In humans, terminal ventricle is located at the conus medullaris [10-14], and is enveloped by ependymal cilia cells [3, 11], similar to Canis familiaris [9]. The terminal ventricle opens in the subarachnoid space, below the fifth sacral nerve (S5) [10]. It is typically 150 microns (0.15 mm) long by 130 microns (0.13 mm) wide, with ependymal cell cover that comes into direct contact with the pia mater, between 12.8±5.3 mm caudal to the root of the fifth sacral nerve [10]. In Macaca mulatta, the opening is located 45 mm from the S5 nerve, and is 100 μm (0.1 mm) long by 65 (0.65 mm) wide [10]. This ventricle contains cerebrospinal fluid that links to the subarachnoid space [3, 8, 10], which suggests that it may permit the drainage of cerebrospinal fluid [6]. The objective of the present investigation was to establish, for the first time, whether the Neotropical primate, Saguinus leucopus, possesses a terminal ventricle.

Gross dissections were performed to reach the spinal cords of four necropsied adults of S. leucopus, two males and two females, who died by natural causes in the wildlife care centers of CORPOCALDAS (Environmental authority in Caldas–Colombia). The donor entity did not report the age, body weight, and disease of the specimens. These specimens were injected with a solution of 10% formalin, 5% mineral oil, and 1% phenic acid, which was applied via subcutaneous, intramuscular, and in cavities. They were dissected to the level of the lumbar and sacral regions to remove the spinal cord (Fig. 1), which was performed separating the paravertebral muscles to extract the caudal portion of their vertebral columns. Posteriorly, the caudal extreme of the spinal cords were cut in a sagittal plane to be analyzed with a stereomicroscopy Carl Zeiss (Stemi 2000-C; Carl Zeiss Jena GmbH, Zeiss Group, Jena, Germany) associated with a camera to microphotography Carl Zeiss (AxioCam ERc 5s; Carl Zeiss Jena GmbH). Finally, the samples were dyed with a staining of hematoxylin and eosin to be analyzed and measured by optical microscope Leica DM500 associated with a camera ICC50 HD. The measurements were taken with Leica application suite version 3.4 (Fig. 2). This study was approved by the bioethics committee of the Universidad del Tolima (2.3–059).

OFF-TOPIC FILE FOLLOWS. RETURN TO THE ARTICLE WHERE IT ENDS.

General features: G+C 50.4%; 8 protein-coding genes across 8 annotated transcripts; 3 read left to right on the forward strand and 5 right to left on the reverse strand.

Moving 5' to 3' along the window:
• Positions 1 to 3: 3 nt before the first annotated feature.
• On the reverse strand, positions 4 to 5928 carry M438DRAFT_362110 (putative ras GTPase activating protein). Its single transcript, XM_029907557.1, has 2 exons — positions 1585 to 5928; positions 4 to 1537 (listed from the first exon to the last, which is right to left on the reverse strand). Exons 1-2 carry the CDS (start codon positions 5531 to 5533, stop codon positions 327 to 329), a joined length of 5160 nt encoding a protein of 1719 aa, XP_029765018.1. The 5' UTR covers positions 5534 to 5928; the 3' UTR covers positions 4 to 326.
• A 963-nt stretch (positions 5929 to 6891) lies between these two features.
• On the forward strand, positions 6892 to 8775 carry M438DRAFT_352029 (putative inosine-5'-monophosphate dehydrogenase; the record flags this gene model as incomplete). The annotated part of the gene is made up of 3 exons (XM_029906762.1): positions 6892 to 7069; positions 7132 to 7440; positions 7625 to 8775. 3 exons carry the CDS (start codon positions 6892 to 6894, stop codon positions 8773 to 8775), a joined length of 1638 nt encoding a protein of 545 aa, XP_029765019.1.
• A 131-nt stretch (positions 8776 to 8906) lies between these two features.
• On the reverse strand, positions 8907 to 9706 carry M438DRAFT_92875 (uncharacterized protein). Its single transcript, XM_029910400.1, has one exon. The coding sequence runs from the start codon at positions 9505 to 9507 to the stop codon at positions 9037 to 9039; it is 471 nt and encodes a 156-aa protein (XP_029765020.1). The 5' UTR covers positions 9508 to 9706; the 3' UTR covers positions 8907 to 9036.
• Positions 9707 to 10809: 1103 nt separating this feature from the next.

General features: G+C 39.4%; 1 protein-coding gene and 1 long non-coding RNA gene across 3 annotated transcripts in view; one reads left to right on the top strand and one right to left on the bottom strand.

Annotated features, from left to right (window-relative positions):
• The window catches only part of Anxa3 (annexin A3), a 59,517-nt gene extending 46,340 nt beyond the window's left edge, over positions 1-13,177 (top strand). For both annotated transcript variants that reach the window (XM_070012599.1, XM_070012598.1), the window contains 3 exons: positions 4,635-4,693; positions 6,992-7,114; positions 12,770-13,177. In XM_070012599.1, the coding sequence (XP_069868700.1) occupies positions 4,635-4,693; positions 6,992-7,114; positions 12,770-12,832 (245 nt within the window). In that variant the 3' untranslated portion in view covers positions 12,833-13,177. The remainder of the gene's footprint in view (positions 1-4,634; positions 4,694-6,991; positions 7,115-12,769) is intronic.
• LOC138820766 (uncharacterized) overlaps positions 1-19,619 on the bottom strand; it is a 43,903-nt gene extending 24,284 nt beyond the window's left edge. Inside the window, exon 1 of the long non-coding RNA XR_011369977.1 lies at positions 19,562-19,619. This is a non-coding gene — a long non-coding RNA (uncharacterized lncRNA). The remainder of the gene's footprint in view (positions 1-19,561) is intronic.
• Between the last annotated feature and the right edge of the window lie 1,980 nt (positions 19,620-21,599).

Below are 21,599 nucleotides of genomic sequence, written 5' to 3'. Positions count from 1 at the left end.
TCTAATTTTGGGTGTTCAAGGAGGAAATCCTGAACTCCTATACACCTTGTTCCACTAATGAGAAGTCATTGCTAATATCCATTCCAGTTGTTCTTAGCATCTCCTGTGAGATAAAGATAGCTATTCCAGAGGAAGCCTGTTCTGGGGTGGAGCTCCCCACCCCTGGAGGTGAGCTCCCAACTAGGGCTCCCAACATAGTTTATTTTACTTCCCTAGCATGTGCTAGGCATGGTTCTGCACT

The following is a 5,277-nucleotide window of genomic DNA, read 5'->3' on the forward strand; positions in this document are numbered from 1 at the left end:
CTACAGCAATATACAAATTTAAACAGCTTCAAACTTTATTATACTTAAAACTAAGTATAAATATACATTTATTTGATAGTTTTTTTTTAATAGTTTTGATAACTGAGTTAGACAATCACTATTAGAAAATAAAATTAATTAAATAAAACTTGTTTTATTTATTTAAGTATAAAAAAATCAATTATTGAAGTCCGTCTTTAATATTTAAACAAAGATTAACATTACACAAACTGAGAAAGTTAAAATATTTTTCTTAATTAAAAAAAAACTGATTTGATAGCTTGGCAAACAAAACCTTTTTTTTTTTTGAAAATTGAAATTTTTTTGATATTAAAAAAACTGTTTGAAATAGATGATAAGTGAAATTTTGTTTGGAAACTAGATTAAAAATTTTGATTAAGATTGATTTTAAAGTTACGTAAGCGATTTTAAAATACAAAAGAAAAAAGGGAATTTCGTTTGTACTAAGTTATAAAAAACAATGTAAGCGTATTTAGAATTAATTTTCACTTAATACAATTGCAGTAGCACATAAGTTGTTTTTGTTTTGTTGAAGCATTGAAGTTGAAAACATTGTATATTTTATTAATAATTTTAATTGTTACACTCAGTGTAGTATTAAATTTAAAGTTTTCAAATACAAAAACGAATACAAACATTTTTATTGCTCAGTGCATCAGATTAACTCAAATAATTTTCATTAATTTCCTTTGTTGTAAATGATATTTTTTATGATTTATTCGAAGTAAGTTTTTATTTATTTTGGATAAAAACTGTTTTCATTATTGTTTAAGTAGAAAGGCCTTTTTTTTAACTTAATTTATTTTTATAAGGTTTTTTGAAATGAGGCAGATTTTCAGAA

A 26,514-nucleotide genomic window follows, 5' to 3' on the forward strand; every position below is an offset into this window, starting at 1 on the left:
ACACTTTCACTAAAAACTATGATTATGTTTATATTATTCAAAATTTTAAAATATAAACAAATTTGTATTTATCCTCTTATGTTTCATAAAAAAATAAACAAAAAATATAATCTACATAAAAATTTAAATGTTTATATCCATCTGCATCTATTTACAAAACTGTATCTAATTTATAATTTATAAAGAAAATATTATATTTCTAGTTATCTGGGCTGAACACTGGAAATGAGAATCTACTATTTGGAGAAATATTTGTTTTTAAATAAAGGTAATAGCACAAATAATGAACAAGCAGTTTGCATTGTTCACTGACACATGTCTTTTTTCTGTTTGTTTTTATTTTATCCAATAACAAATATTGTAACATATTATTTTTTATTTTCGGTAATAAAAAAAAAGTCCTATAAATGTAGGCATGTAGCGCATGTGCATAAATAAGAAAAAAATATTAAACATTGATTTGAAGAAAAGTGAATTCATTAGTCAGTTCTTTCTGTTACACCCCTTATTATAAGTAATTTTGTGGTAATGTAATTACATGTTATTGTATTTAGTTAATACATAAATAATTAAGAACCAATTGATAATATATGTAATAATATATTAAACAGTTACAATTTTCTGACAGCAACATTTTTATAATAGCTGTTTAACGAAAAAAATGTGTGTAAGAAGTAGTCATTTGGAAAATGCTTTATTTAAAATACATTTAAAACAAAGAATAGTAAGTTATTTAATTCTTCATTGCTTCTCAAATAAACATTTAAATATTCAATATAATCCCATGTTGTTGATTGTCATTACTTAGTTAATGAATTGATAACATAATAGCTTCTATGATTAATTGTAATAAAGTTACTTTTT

Figure 1. Image taken with a stereoscope, in which the narrow form of the conus medullaris of Saguinus leucopus can be observed.

Figure 2. Histological sagittal section of the conus medullaris of Saguinus leucopus. The terminal ventricle and the central canal are covered with ependymal cell.